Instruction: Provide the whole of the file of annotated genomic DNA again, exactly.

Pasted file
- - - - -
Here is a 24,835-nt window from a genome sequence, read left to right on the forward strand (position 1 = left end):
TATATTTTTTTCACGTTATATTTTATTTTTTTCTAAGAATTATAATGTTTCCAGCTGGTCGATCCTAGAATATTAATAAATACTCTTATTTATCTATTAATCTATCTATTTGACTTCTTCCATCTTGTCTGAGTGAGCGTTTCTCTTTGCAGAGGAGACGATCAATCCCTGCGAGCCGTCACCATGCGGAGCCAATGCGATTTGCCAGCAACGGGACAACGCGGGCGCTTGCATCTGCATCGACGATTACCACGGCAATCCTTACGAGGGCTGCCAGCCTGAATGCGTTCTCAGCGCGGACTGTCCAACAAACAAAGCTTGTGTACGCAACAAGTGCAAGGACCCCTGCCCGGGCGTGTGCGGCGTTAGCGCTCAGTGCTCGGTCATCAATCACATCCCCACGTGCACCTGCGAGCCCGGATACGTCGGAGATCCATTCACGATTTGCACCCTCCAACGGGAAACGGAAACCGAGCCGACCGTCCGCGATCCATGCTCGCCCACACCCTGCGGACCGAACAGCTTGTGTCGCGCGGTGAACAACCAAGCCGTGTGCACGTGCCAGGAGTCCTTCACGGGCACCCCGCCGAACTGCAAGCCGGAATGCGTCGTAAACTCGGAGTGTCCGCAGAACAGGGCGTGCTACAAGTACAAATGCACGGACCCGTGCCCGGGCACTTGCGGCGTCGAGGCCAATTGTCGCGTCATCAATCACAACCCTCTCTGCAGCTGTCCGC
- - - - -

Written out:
Here is a 24,835-nt window from a genome sequence, read left to right on the forward strand (position 1 = left end):
TATATTTTTTTCACGTTATATTTTATTTTTTTCTAAGAATTATAATGTTTCCAGCTGGTCGATCCTAGAATATTAATAAATACTCTTATTTATCTATTAATCTATCTATTTGACTTCTTCCATCTTGTCTGAGTGAGCGTTTCTCTTTGCAGAGGAGACGATCAATCCCTGCGAGCCGTCACCATGCGGAGCCAATGCGATTTGCCAGCAACGGGACAACGCGGGCGCTTGCATCTGCATCGACGATTACCACGGCAATCCTTACGAGGGCTGCCAGCCTGAATGCGTTCTCAGCGCGGACTGTCCAACAAACAAAGCTTGTGTACGCAACAAGTGCAAGGACCCCTGCCCGGGCGTGTGCGGCGTTAGCGCTCAGTGCTCGGTCATCAATCACATCCCCACGTGCACCTGCGAGCCCGGATACGTCGGAGATCCATTCACGATTTGCACCCTCCAACGGGAAACGGAAACCGAGCCGACCGTCCGCGATCCATGCTCGCCCACACCCTGCGGACCGAACAGCTTGTGTCGCGCGGTGAACAACCAAGCCGTGTGCACGTGCCAGGAGTCCTTCACGGGCACCCCGCCGAACTGCAAGCCGGAATGCGTCGTAAACTCGGAGTGTCCGCAGAACAGGGCGTGCTACAAGTACAAATGCACGGACCCGTGCCCGGGCACTTGCGGCGTCGAGGCCAATTGTCGCGTCATCAATCACAACCCTCTCTGCAGCTGTCCGC